D.J. McPhee
20 March 2024
Posted inMarketing Post authorD.J. McPhee

Navigating Academic Conferences

Navigating academic conferences can be challenging. On the one hand, you want to ensure that you are properly representing your journal. You want to network and connect with authors. Ideally, attendees at the conference will leave with a positive impression of you and your journal.

But fundamentally, navigating academic conferences is more than just having a good sales pitch and a booth. As we discussed previously, conferences are not all the same—and this lack of consistency means that you need to be flexible.

As we noted previously, “In some cases, conferences are enormous, multi-day events. Sometimes, they are hybrid events, where participants from around the world can attend virtual events, but people can also go to in-person events. Regardless of the model, academic conferences are an important part of academia—and of academic publishing. The purpose of an academic conference is to bring together academics, researchers, and also other institutions, to share knowledge on any number of subjects.” This is to say, that academics attend conferences in furtherance of the field and their careers. You may be able to help grow your business, but you’re not the star.

The science is.

The organization of conferences

While you might not be there because of the content, you should definitely understand what is happening at the conference. And more importantly, who is running the conference. Every conference is different, but they almost all are organized by a scientific society (often just referred to as “societies”) or a group of individuals sharing an area of interest. The organization can be done by the society, or it can be outsourced to professional conference organizers.

A conference often “begins” when a call for papers or abstracts is sent out.

Predatory conferences

Unfortunately, in any instance where there is the potential to earn money, you can also find bad actors. It is possible for a conference to be predatory, and not in the interests of the authors (or you) to attend. It’s important to always do your due diligence when considering attending a conference. These conferences might seem to be perfectly legitimate, but often are attempts to lure academics into paying.

It is critical to do your due diligence when you’re considering being involved in a conference.

Identifying good conferences

Research is important when it comes to identifying conferences. With the Internet, you have a host of tools at your disposal to identify whether or not something is in your interests or not. Participating in predatory conferences can damage your reputation, while being involved in important legitimate conferences can be helpful to your reputation.

We have talked previously about different ways that you can use marketing to your journal’s advantage, whether or not that takes the form of invested effort into growing a social media presence, or even doing basic things like getting your journal indexed. Decisions that you make for your journal are critical, so make sure that you’re considering things in the long term.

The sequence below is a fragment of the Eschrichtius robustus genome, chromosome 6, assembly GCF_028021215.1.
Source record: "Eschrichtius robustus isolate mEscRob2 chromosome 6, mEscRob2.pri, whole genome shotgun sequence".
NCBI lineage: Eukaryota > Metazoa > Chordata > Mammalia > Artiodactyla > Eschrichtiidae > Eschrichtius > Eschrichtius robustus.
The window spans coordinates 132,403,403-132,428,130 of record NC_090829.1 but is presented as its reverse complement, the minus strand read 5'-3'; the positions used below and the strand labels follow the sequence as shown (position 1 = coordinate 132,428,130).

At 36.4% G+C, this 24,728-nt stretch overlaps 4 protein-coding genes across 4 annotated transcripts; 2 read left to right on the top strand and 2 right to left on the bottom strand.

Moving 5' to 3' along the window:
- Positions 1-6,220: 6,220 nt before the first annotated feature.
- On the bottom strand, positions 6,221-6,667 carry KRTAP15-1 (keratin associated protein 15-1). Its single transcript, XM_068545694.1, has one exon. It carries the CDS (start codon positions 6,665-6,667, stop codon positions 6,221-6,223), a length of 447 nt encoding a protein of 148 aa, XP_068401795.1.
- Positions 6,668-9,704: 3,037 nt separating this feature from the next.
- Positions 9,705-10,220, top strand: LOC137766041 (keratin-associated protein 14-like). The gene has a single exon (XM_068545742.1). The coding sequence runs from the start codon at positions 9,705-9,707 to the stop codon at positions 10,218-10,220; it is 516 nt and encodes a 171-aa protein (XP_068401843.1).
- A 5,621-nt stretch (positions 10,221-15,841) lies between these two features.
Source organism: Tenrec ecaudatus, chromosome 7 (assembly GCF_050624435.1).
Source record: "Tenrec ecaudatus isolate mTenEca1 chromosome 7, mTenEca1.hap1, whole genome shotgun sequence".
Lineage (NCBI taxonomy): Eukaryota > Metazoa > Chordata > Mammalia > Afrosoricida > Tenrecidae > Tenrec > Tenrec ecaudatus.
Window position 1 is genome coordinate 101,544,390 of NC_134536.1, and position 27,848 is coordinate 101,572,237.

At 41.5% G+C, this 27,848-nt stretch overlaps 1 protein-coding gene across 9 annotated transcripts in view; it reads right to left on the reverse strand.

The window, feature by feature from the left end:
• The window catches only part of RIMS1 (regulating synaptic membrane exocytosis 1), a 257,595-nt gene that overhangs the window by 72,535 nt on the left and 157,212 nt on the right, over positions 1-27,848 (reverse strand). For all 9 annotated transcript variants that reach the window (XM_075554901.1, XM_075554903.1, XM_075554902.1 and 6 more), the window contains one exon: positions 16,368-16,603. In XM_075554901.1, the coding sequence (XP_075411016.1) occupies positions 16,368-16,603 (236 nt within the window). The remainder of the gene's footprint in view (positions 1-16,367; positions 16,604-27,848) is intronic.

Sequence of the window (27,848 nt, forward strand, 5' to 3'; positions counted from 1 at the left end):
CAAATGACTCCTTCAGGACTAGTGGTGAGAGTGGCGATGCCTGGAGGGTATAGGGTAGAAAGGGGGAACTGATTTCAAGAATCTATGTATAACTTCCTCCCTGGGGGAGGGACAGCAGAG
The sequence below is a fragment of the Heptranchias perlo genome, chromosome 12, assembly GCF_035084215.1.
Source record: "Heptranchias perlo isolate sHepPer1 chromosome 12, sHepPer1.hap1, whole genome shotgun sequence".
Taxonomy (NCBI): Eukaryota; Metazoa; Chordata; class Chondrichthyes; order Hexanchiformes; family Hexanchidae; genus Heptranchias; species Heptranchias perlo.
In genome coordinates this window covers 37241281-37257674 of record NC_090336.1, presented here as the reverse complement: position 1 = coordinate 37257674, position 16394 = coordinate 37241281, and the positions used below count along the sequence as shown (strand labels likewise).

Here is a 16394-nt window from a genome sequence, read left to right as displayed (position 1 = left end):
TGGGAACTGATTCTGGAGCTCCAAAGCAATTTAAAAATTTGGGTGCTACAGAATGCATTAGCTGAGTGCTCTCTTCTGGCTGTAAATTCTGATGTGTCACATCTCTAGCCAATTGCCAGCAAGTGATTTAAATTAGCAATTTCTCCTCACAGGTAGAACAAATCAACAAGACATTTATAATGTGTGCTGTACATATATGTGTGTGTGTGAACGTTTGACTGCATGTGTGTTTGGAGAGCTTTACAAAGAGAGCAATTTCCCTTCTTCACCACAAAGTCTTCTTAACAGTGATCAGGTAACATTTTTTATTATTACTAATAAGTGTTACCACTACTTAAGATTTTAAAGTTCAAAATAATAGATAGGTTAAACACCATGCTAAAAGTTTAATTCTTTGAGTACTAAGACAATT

Conference events

There are lots of different kinds of conferences but many of them share common elements of how they are organized. Most conferences, for example, will issue a call for papers or a call for abstracts before the conference actually begins. During the conference, there are usually guest speakers and presentations. There are also panel discussions and poster sessions.

Much in the same way that authors want to publish their work in academic journals, participation in conferences can be an important part of their careers.

Events take time

One of the most problematic parts of a conference is that that take time. And time spent working on a conference is time not spent working on other things. It can be challenging, at times, to see how “standing around all day” is a benefit.

These ideas can be even harder to communicate when management styles are old fashioned or focused on “what you’re doing” at any moment of the day. The way that you choose to do business though matters, and sometimes there are ways for you to make sure that there is enough time. Using a journal management system can help to clear up time in your journal’s schedule so that you can focus on things like events.


Your journal’s reputation

One area of focus that we’ve stressed previously is the way in which your reputation matters and how it can be affected. So in the general context of how to navigate conferences, it’s important that your primary motivator be your reputation. But how do your reputation and the conference intersect?

Focusing on your reputation will ensure that decisions made and actions taken serve in the benefit of the conference. If you focus on providing a source for rigorous peer-reviewed content, that helps academics to disseminate their research. If you support conferences (financially or in other ways), you’re helping the spread of knowledge. Making sure that you work in ways that protect your reputation can also have a direct impact on other things.

Your business does not have to be successful at the expense of other journals, conferences, and academics. In fact, your business can be more successful if you help the broader field to grow.

“A rising tide lifts all boats,” as they say.


D.J. McPhee
20 March 2024
Posted inMarketing
Post author D.J. McPhee
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